The record-breaking number of West Nile virus infections and deaths in Texas this summer led to the first aerial spraying for mosquitoes in Dallas since 1966 and increased the number of people seeking information or treatment for pesky mosquito bites at medical facilities.
No other state came close to the 1,711 human cases of West Nile illness in Texas, which included 78 deaths as of the end of October, according to the Centers for Disease Control and Prevention and the Texas Department of State Health Services. The total includes 926 cases of West Nile fever, the milder form of the disease, and 789 cases of West Nile neuroinvasive disease, a severe infection that can include meningitis and encephalitis.
Hardest hit was Dallas County with 375 cases, including 18 deaths. Individuals older than 50 or with weakened immune systems are at most risk. For example, the youngest person to die in Dallas County was 45 years old and the oldest was around 90, said Zachary Thompson, director of the Dallas County Department of Health and Human Services Office of Public Information. Out of 254 counties, 120 reported at least one human case of West Nile illness.
Dealing with “the fear factor” was the most trying part of the outbreak, said Patricia Cook, RN, BSN, a public health nurse for 35 years. “We would see people occasionally in the lobby just worried about their safety and their children playing outside,” said Cook, the immunization supervisor for the Preventive Health Department of Dallas County Health and Human Services. “They asked what were the symptoms of West Nile virus and what was Dallas Countys role in trying to help prevent it.”
When someone called the North Texas Poison Center they had the option to press one number to get information about the West Nile virus or aerial spraying. “In the message we did talk about the impact on fetuses and one of the things we said was that based on the research out there, there was little to no effect on fetuses,” said Melody Gardner, RN, MSN, CCRN, managing director of the North Texas Poison Center.
The center received 1,772 calls regarding West Nile and aerial spraying between August 13 through September 26 with the majority during the first week, she said.
Media attention heightened concern about possible exposure to West Nile virus, said Clint Sanders, RN, BSN, CEN, interim ED manager at Methodist Dallas Medical Center. The publicity “caused many people to call 911 and seek medical treatment for a simple mosquito bite,” said Sanders. “The media seemed to focus more on the deaths and poor outcomes. Most people exposed to West Nile are asymptomatic or have mild symptoms such as low-grade fever, body aches and fatigue for a couple of days. The Centers for Disease Control [and Prevention]shows that only about 1 in 150 cases become severe.”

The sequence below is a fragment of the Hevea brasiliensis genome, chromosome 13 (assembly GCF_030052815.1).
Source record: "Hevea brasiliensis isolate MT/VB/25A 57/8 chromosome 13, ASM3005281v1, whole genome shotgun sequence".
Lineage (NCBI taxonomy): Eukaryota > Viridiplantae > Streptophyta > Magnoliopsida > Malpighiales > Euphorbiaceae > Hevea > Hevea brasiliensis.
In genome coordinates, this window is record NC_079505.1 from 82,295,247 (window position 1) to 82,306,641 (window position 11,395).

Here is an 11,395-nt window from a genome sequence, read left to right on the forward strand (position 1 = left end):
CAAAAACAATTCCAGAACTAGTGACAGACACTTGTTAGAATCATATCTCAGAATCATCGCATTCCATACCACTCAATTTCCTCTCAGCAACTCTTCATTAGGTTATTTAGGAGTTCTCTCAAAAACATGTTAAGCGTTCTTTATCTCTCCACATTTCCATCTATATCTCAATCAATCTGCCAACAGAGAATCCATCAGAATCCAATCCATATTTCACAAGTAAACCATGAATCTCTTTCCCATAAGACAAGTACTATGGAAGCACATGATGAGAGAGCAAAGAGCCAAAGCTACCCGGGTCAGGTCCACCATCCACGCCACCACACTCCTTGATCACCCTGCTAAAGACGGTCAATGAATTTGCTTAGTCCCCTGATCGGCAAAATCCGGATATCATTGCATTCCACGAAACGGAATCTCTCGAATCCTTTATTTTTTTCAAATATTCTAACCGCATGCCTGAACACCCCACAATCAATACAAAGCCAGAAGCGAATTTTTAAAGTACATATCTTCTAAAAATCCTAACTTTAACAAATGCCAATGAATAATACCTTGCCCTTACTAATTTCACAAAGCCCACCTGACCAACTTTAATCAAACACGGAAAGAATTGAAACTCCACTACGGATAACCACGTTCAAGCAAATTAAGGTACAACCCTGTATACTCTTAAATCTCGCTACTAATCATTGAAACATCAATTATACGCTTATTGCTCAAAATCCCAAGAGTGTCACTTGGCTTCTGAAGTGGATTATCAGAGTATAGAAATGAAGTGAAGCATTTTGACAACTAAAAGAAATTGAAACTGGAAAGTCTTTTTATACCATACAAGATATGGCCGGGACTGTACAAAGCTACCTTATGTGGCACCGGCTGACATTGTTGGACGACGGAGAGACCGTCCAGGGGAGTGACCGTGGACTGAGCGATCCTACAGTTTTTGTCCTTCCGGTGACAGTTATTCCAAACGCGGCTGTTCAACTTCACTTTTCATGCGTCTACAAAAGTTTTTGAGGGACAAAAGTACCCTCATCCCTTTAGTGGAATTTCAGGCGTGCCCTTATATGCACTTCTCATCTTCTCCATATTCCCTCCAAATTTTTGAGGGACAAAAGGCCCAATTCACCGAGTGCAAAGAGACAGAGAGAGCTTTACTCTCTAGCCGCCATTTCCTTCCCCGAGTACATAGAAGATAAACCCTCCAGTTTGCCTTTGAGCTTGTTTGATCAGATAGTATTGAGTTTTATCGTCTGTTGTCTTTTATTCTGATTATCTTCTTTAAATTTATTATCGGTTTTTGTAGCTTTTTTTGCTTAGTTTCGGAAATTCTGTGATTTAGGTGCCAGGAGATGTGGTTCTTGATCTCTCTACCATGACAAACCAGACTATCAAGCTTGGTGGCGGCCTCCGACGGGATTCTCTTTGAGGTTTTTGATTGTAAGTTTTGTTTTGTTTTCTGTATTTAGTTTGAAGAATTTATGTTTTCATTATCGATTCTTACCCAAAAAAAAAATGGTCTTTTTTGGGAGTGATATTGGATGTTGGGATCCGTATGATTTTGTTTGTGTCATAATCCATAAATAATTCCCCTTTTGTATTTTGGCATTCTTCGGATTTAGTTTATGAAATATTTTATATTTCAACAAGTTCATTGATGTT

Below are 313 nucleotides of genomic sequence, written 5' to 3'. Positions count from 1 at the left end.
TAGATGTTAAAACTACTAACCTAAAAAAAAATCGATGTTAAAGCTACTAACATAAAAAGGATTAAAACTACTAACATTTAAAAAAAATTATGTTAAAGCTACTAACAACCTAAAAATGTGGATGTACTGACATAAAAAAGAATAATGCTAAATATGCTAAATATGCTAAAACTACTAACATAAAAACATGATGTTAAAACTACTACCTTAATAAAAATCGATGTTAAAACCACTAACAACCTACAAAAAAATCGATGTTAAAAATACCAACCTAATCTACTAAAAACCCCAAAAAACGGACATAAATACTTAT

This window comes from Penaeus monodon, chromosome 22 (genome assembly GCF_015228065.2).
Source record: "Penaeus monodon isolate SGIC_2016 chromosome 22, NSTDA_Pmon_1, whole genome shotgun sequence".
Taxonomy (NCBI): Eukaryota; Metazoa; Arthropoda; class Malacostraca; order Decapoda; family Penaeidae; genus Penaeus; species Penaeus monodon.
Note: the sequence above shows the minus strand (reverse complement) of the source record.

To calm people arriving at the ED, nurses explained and reviewed the symptoms. If they did not meet the criteria, they were told it was probably just a regular mosquito bite, Sanders said. Nurses explained that the majority of cases can be handled at home by increasing fluids and over-the-counter pain and fever reducers. Mild cases may last only a couple of days and up to two weeks.
Patients with severe cases usually present with meningeal signs, altered mental status or severe headache. The diagnosis of West Nile virus is confirmed by blood work or a lumbar puncture, Sanders said. A majority of the treatment revolves around preventing secondary infections. These patients will be given IV fluids and monitored for fevers, making sure their breathing airway is maintained if they show any altered mental status, he said.
Patients with West Nile neuroinvasive disease receive supportive treatment such as rehabilitation, pain management and infection in the hospital for anywhere from a week or two up to several months, said Susan De Sessa, DrPH, CPH, medical epidemiologist with infection prevention at Parkland Health & Hospital System. “After that they are generally discharged to a rehabilitation facility if the disease was severe enough. Some patients will never return to baseline from the disease and may require permanent skilled nursing around the clock,” she said.
For nurses who find themselves dealing with an outbreak, communication and cooperation between hospital departments and with outside organizations are key. “Keeping the health department well-informed was how we found out quickly that there was an outbreak in Texas,” said De Sessa.
Be prepared to educate, said Cook. “Explain what [West Nile] is and the protective measures. When there is an outbreak like that, the public becomes anxious. Educate them to decrease anxiety.”
Sanders agreed education about taking steps to avoid being bitten by mosquitoes is vital. This can be done through community health outreach and awareness programs and the schools, he said. “The community needs to know to empty anything that can hold stagnant water, which breeds mosquitoes, avoid going out at dawn and dusk when mosquitoes are most active and take precautions by wearing an insect repellent, long sleeves and pants,” Sanders said.